These notes aren't yet written. I may be writing them right now, or I might have decided this book either isn't worth taking notes for or isn't right for it.
Notes and Summary
The idea of the book is that there are 22 "basic laws that govern success and failure in the marketplace". Here they are:
1. The Law of Leadership: It's better to be first than it is to be better
- "The basic issue in marketing is creating a category you can be first in...It's much easier to get into the mind first than to try to convince someone you have a better product than the one that did get there first."
- "People tend to stick with what they've got"
- "The leading brand in any category is almost always the first brand in the prospect's mind. Hertz in rent-a-cars. IBM in computers."
Thoughts: This might be true in the short-term (which is very important), but the authors overstate the power of this law. Neither Hertz nor IBM are top of mind to me in their respective categories.
2. The Law of the Category: If you can't be first in a category, set up a new category you can be first in.
- "If you don't get into the prospect's mind first, don't give up hope. Find a new category you can be first in."
- Example: Miller light was the first domestic light beer. Amstel Light came into the market as the first imported light beer, and carved out a niche.
- "This is counter to classic marketing thinking, which is brand oriented: How do I get people to prefer my brand? Forget the brand. Think categories. Prospects are on the defensive when it comes to brands...But prospects have an open mind when it comes to categories. Everyone is interested in what's new. Few people are interested in what's better."
- "When you're first in a new category, promote the category. In essence, you have no competition."
Thoughts: The advice to niche down into a specific, new category is excellent.
3. The Law of the Mind: It's better to be first in the mind than to be first in the marketplace.
- "Being first in the marketplace is important only to the extent that it lets you get in the mind first."
- "If marketing is a battle of perception, not product, then the mind takes precedence over the marketplace."
- "Once a mind is made up, it rarely, if ever, changes. the single most wasteful thing you can do in marketing is try to change a mind."
4. The Law of Perception: Marketing is not a battle of products, it's a battle of perceptions.
- "There is no objective reality. There are no facts. There are no best products. All that exists in the world of marketing are perceptions in the minds of the customer or prospect."
- Thoughts: It is always worth noting that "There is no objective reality" is a self-defeating, oxymoronic statement that claims that 1.)there is no objective reality and 2.) that there is one (indicated by it's use of "there is"). It's wrong.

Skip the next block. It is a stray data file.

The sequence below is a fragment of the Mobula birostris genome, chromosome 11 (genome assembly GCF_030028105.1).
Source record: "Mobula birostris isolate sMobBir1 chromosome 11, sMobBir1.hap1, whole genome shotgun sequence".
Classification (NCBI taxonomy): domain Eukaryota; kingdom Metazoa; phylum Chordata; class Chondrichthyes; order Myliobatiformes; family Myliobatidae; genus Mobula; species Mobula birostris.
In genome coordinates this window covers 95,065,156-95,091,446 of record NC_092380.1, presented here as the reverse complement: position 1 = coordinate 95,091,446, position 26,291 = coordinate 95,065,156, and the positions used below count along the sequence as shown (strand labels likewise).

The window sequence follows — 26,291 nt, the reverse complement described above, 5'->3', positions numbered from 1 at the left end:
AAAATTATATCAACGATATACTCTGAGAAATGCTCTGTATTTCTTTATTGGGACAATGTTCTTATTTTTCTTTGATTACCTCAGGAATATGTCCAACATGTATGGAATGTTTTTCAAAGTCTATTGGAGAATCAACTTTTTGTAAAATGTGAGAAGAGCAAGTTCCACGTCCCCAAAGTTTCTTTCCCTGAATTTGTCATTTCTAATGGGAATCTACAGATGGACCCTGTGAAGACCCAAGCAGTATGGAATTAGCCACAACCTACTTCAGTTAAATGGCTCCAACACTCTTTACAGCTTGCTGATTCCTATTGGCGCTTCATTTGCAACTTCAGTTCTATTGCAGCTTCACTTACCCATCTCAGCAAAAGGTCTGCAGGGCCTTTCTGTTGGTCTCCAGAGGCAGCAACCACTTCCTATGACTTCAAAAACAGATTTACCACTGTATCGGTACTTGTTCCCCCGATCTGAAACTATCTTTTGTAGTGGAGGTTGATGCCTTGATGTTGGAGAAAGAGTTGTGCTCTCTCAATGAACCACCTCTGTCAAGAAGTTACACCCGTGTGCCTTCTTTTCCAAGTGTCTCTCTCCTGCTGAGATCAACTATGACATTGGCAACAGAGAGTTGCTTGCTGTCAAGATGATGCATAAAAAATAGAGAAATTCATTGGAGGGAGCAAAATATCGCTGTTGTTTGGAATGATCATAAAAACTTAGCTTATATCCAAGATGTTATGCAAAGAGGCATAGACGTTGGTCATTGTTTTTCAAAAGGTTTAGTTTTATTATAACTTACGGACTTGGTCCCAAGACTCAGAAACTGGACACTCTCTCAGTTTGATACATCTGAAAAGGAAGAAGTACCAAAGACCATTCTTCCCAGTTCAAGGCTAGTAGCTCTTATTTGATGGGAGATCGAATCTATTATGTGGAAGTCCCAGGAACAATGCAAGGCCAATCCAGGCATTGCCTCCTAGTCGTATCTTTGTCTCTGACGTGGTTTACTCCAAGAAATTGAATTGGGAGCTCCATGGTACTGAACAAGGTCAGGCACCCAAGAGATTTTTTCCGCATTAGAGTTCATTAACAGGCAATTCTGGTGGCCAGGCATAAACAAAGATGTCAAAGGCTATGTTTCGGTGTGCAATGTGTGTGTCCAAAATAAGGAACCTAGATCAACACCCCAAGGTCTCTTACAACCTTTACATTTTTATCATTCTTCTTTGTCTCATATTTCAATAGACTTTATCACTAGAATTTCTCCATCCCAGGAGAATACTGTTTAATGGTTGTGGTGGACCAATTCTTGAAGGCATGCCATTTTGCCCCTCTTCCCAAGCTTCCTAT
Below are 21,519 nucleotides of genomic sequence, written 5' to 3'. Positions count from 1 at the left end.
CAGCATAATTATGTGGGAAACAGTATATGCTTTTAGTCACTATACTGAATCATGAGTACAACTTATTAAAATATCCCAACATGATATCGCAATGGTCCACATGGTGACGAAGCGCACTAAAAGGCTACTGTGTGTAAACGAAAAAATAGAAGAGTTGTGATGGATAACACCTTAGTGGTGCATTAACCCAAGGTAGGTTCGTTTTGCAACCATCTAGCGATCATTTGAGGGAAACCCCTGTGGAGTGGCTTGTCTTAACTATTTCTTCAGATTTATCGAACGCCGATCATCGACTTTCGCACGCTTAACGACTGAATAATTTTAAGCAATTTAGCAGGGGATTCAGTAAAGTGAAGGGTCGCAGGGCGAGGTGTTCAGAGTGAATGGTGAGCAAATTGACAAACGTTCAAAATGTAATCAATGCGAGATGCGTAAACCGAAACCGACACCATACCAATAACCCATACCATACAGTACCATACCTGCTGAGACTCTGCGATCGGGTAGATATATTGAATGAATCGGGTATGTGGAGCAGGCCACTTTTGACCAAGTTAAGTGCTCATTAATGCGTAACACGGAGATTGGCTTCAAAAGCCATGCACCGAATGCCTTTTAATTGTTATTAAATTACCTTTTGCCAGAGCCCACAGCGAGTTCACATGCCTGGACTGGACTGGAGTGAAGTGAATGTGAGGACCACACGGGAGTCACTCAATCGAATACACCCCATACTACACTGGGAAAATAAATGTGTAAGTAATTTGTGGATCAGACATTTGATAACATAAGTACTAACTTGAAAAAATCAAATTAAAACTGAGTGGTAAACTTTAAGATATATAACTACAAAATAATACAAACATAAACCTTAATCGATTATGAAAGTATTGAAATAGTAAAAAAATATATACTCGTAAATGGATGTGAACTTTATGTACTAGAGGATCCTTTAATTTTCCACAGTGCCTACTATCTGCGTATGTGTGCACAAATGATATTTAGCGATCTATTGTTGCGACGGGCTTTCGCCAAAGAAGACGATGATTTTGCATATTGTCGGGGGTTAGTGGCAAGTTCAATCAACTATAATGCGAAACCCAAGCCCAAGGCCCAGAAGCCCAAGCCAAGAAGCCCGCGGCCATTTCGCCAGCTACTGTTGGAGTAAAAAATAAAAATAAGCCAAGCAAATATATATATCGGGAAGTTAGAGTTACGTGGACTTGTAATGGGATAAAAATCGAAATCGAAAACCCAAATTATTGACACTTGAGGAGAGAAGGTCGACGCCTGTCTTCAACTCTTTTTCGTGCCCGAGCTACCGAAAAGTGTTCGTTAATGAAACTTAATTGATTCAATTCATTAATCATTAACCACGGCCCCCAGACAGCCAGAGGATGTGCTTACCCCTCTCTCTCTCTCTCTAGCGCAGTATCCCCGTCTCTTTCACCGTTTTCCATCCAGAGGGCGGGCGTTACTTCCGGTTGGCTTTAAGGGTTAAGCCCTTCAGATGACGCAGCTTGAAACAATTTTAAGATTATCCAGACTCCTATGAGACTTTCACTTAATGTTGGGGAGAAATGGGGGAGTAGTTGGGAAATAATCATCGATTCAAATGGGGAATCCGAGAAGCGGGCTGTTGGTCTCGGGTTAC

- "Truth is nothing more or less than one expert's perception."
- "Most marketing people think the battle between the three brands is based on quality, styling, horsepower, and price. Not true. It's what people think about a Honda, a Toyota, or a Nissan that determines which brand will win. Marketing is a battle of perceptions."
- Example: "Everybody knows there's a problem with Audi cars. On November 23, 1986, CBS broadcast a '60 Minutes' segment called 'Out of Control.' It called attention to a number of complaints about Audi's 'unintended acceleration.'..Every single automobile expert who has tested the car has failed to duplicate the complaint. Yet the perception lingers on."
- I've never heard someone express this perception of Audis, because perception eventually gets shaped by reality.
Thoughts: The idea that marketing is a battle of perceptions needs some nuance. Yes, people buy things because of their perceptions of those things. But, the product itself will determine long-term perceptions. For example, Gatorade has pitched itself as a healthy sports drink for decades. As much as they've been able to drive that perception, it is changing because the reality is that the drink is just too sugary to be healthy. You're much more likely to have a good perception if you focus on actually having a good product.
5. The Law of Focus: The most powerful concept in marketing is owning a word in the prospect's mind.
- "A company can become incredibly successful if it can find a way to own a word in the mind of the prospect. Not a complicated word. Not an invented one...This is the law of focus. You 'burn' your way into the mind by narrowing the focus to a single word or concept."
- "Heinz owns the word ketchup...Prego's word is thicker."
- "The essence of marketing is narrowing the focus. You become stronger when you reduce the scope of your operations. You can't stand for something if you chase after everything."
- "You can't position yourself as an honest politician, because nobody is willing to take the opposite position."
6. The Law of Exclusivity: Two companies cannot own the same word in the prospect's mind.
- "You can't change people's minds once they are made up."
- "What researchers never tell you is that some other company already owns the idea."
Thoughts: I think it's wise to avoid fighting over a word that is already owned as there are cheaper methods of carving out a niche, but I don't think this law is iron-tight. Over time, you can change the perception of the market (especially if you actually have a product that wins in the quality you're trying to own).
7. The Law of the Ladder: The strategy to use depends on which rung you occupy on the ladder.
- "While being first into the prospect's mind ought to be your primary marketing objective, the battle isn't lost if you fail in this endeavor."
- "...Avis did the one thing you have to do to make progress inside the mind of the prospect. They acknowledged their position on the ladder...For 13 years in a row, Avis had lost money. Then, when it admitted to being No. 2, it started to make money, lots of money."